WASHINGTON — The Obama administration urged the Supreme Court to strike down the Defense of Marriage Act's prohibition on recognition of same-sex couples' marriages in a Friday filing, arguing that laws that target gay people should face additional scrutiny by courts reviewing them.
Under such heightened scrutiny, as it is called, Solicitor General Donald Verrilli says that Section 3 of DOMA, which defines "spouse" and "marriage" under federal law as only those marriages between one man and one woman, is unconstitutional.
In summary, the administration argues:
Section 3 of DOMA violates the fundamental constitutional guarantee of equal protection. The law denies to tens of thousands of same-sex couples who are legally married under state law an array of important federal benefits that are available to legally married opposite-sex couples. Because this discrimination cannot be justified as substantially furthering any important governmental interest, Section 3 is unconstitutional.
Additionally, the administration addresses the question of what should happen to DOMA if the Supreme Court does not agree that such heightened scrutiny applies, writing, "If the Court ... applies rational-basis review, the government has previously defended Section 3 under rational-basis review, and does not challenge the constitutionality of Section 3 under that highly deferential standard." However, the administration adds that the court may consider what has been called a "more searching" form of this rational-basis review, with the lawyers writing:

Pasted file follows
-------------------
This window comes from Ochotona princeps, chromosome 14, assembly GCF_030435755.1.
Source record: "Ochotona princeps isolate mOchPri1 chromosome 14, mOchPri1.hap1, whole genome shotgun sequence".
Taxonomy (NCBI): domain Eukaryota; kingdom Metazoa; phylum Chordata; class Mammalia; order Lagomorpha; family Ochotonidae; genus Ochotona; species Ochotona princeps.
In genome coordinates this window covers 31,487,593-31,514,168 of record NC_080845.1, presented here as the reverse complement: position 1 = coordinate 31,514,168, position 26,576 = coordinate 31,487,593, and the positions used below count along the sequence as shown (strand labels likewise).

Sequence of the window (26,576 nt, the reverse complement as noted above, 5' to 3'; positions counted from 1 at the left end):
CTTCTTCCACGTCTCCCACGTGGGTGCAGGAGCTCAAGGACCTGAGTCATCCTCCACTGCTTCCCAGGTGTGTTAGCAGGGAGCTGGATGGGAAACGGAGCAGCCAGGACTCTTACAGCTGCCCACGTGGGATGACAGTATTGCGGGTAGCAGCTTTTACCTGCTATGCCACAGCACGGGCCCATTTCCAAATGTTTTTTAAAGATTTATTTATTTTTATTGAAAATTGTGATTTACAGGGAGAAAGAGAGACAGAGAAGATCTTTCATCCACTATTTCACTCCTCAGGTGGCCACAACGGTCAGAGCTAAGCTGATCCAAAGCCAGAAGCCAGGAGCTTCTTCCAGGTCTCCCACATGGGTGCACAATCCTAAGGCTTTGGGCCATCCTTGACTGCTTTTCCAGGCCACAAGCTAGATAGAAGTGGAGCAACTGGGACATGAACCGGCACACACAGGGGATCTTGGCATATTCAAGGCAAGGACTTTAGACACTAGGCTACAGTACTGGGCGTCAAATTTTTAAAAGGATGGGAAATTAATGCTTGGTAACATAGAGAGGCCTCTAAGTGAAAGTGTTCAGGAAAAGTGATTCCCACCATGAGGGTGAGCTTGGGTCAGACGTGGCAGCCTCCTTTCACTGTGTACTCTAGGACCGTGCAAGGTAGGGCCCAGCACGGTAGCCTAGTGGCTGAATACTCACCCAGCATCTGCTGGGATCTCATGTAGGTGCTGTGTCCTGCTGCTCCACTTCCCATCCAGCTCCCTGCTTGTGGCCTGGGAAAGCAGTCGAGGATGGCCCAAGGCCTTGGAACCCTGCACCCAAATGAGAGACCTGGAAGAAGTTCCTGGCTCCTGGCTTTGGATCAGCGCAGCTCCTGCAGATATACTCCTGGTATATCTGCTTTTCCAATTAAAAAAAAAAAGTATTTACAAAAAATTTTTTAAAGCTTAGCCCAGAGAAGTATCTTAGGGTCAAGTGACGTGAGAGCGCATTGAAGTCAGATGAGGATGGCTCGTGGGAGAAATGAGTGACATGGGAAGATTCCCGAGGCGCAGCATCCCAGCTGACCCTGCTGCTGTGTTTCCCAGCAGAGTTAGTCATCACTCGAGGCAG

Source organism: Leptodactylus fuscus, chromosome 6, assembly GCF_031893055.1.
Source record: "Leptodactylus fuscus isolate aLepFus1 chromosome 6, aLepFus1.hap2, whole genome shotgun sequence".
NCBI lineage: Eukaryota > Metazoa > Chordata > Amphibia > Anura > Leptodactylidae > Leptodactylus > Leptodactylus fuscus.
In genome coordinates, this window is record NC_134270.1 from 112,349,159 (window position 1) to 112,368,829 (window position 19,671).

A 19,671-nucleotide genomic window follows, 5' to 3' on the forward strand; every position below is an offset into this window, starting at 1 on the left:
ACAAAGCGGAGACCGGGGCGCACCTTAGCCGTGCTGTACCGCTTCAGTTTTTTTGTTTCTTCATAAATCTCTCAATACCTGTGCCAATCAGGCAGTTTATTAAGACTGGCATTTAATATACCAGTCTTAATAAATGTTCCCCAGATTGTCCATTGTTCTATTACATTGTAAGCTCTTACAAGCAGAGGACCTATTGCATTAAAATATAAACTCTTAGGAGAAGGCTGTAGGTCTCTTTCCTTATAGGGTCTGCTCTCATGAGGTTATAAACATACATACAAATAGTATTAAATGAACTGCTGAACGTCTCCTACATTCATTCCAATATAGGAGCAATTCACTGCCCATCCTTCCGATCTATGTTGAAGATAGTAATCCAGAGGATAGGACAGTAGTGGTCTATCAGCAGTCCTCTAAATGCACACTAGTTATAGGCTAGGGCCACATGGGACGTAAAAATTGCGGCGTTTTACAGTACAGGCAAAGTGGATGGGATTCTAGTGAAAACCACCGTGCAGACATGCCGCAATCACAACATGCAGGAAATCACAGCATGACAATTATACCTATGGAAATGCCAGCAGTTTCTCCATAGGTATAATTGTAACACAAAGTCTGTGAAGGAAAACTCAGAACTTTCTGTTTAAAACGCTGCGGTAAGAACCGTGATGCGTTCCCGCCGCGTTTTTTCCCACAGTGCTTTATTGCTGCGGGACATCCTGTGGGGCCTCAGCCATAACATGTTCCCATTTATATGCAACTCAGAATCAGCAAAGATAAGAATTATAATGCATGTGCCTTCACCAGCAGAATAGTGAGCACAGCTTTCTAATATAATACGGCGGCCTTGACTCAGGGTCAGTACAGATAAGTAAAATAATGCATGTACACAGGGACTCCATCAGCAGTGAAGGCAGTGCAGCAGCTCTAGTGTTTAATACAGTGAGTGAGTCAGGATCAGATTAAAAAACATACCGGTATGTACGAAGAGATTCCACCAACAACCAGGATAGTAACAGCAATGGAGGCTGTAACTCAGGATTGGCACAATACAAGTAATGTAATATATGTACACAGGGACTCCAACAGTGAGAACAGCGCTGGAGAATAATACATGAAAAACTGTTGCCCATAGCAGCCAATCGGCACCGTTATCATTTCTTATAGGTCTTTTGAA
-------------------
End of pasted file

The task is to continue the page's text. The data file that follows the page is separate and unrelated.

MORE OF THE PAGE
To the extent sexual orientation may be considered to fall short in some dimension [to have heightened scrutiny applied], the history of discrimination and the absence of relation to one's capabilities associated with this particular classification would uniquely qualify it for scrutiny under an approach that calls for a measure of added focus to guard against giving effect to a desire to harm an "unpopular group."
Finally, the administration addresses the argument, advanced by House Republicans through the Bipartisan Legal Advisory Group, that this is not an issue for the courts to decide:
BLAG makes an appeal to this Court to allow the democratic process to run its course. That approach would be very well taken in most circumstances. This is, however, the rare case in which deference to the democratic process must give way to the fundamental constitutional command of equal treatment under law. Section 3 of DOMA targets the many gay and lesbian people legally married under state law for a harsh form of discrimination that bears no relation to their ability to contribute to society. It is abundantly clear that this discrimination does not substantially advance an interest in protecting marriage, or any other important interest. The statute simply cannot be reconciled with the Fifth Amendment's guarantee of equal protection. The Constitution therefore requires that Section 3 be invalidated.
The administration has yet to take a position on the other case addressing same-sex couples' marriage rights currently before the court, the challenge to California's Proposition 8. Although not a party to the case, the administration could file an amicus curiae, or friend of the court, brief to announce its views. The deadline for doing so is February 28.
In addition to Friday's administration brief on the constitutional merits of DOMA, the administration, BLAG and Windsor's lawyers all filed briefs Friday regarding jurisdictional questions about whether the Department of Justice's decision not to defend Section 3 of DOMA means that the court has no controversy to resolve and whether BLAG has the constitutional authority to be a party to the case.